Featured photo credit: russia via photopin.com

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Last Updated on December 2, 2018

7 Public Speaking Techniques To Help Connect With Your Audience

7 Public Speaking Techniques To Help Connect With Your Audience

When giving a presentation or speech, you have to engage your audience effectively in order to truly get your point across. Unlike a written editorial or newsletter, your speech is fleeting; once you’ve said everything you set out to say, you don’t get a second chance to have your voice heard in that specific arena.

You need to make sure your audience hangs on to every word you say, from your introduction to your wrap-up. You can do so by:

1. Connecting them with each other

Picture your typical rock concert. What’s the first thing the singer says to the crowd after jumping out on stage? “Hello (insert city name here)!” Just acknowledging that he’s coherent enough to know where he is is enough for the audience to go wild and get into the show.

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It makes each individual feel as if they’re a part of something bigger. The same goes for any public speaking event. When an audience hears, “You’re all here because you care deeply about wildlife preservation,” it gives them a sense that they’re not just there to listen, but they’re there to connect with the like-minded people all around them.

2. Connect with their emotions

Speakers always try to get their audience emotionally involved in whatever topic they’re discussing. There are a variety of ways in which to do this, such as using statistics, stories, pictures or videos that really show the importance of the topic at hand.

For example, showing pictures of the aftermath of an accident related to drunk driving will certainly send a specific message to an audience of teenagers and young adults. While doing so might be emotionally nerve-racking to the crowd, it may be necessary to get your point across and engage them fully.

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3. Keep going back to the beginning

Revisit your theme throughout your presentation. Although you should give your audience the credit they deserve and know that they can follow along, linking back to your initial thesis can act as a subconscious reminder of why what you’re currently telling them is important.

On the other hand, if you simply mention your theme or the point of your speech at the beginning and never mention it again, it gives your audience the impression that it’s not really that important.

4. Link to your audience’s motivation

After you’ve acknowledged your audience’s common interests in being present, discuss their motivation for being there. Be specific. Using the previous example, if your audience clearly cares about wildlife preservation, discuss what can be done to help save endangered species’ from extinction.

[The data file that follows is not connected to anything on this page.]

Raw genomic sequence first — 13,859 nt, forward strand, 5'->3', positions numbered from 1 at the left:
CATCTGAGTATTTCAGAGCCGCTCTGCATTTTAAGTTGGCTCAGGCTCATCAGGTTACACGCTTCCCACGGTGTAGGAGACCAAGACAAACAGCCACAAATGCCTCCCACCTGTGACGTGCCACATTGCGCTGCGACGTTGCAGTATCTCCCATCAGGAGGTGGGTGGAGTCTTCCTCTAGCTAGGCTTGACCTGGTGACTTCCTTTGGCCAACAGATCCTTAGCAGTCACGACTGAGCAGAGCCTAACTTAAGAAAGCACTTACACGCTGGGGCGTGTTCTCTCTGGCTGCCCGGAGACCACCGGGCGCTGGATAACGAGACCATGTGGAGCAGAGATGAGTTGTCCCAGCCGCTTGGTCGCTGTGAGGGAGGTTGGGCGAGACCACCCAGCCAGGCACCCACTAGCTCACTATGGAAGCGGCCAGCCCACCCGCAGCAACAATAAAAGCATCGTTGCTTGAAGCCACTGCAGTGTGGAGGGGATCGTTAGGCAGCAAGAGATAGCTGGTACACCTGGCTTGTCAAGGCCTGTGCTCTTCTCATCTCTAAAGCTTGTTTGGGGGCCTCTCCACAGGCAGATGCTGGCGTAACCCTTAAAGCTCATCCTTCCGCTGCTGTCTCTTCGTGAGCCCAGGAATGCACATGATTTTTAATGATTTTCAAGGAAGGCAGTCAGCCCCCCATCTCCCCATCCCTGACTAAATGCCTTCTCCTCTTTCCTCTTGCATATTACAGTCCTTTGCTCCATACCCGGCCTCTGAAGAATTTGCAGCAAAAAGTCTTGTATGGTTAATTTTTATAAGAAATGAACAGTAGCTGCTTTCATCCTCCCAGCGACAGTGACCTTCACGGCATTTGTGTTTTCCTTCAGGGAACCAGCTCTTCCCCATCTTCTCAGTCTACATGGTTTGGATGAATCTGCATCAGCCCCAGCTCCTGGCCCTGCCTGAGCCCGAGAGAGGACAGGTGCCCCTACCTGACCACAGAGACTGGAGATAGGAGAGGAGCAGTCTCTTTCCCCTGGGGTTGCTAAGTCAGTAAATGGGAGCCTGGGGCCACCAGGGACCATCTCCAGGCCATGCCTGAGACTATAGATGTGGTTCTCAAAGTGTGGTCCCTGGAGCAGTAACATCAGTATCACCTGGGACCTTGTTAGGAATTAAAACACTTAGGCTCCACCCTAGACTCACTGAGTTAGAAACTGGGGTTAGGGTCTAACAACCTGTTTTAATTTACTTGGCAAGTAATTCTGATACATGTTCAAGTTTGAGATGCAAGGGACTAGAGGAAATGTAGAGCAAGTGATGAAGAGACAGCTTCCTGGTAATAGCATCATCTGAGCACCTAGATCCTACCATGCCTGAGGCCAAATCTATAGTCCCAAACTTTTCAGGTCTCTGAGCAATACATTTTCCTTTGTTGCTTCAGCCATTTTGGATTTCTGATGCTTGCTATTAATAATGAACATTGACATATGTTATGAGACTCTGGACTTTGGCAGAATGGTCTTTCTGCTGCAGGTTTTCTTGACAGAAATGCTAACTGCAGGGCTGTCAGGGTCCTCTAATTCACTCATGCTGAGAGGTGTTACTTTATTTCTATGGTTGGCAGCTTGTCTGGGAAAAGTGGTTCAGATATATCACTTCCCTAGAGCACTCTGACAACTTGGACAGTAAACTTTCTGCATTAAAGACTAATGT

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Don’t just give them cold, hard facts; use the facts to make a point that they can use to better themselves or the world in some way.

5. Entertain them

While not all speeches or presentations are meant to be entertaining in a comedic way, audiences will become thoroughly engaged in anecdotes that relate to the overall theme of the speech. We discussed appealing to emotions, and that’s exactly what a speaker sets out to do when he tells a story from his past or that of a well-known historical figure.

Speakers usually tell more than one story in order to show that the first one they told isn’t simply an anomaly, and that whatever outcome they’re attempting to prove will consistently reoccur, given certain circumstances.

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6. Appeal to loyalty

Just like the musician mentioning the town he’s playing in will get the audience ready to rock, speakers need to appeal to their audience’s loyalty to their country, company, product or cause. Show them how important it is that they’re present and listening to your speech by making your words hit home to each individual.

In doing so, the members of your audience will feel as if you’re speaking directly to them while you’re addressing the entire crowd.

7. Tell them the benefits of the presentation

Early on in your presentation, you should tell your audience exactly what they’ll learn, and exactly how they’ll learn it. Don’t expect them to listen if they don’t have clear-cut information to listen for. On the other hand, if they know what to listen for, they’ll be more apt to stay engaged throughout your entire presentation so they don’t miss anything.

Featured photo credit: Flickr via farm4.staticflickr.com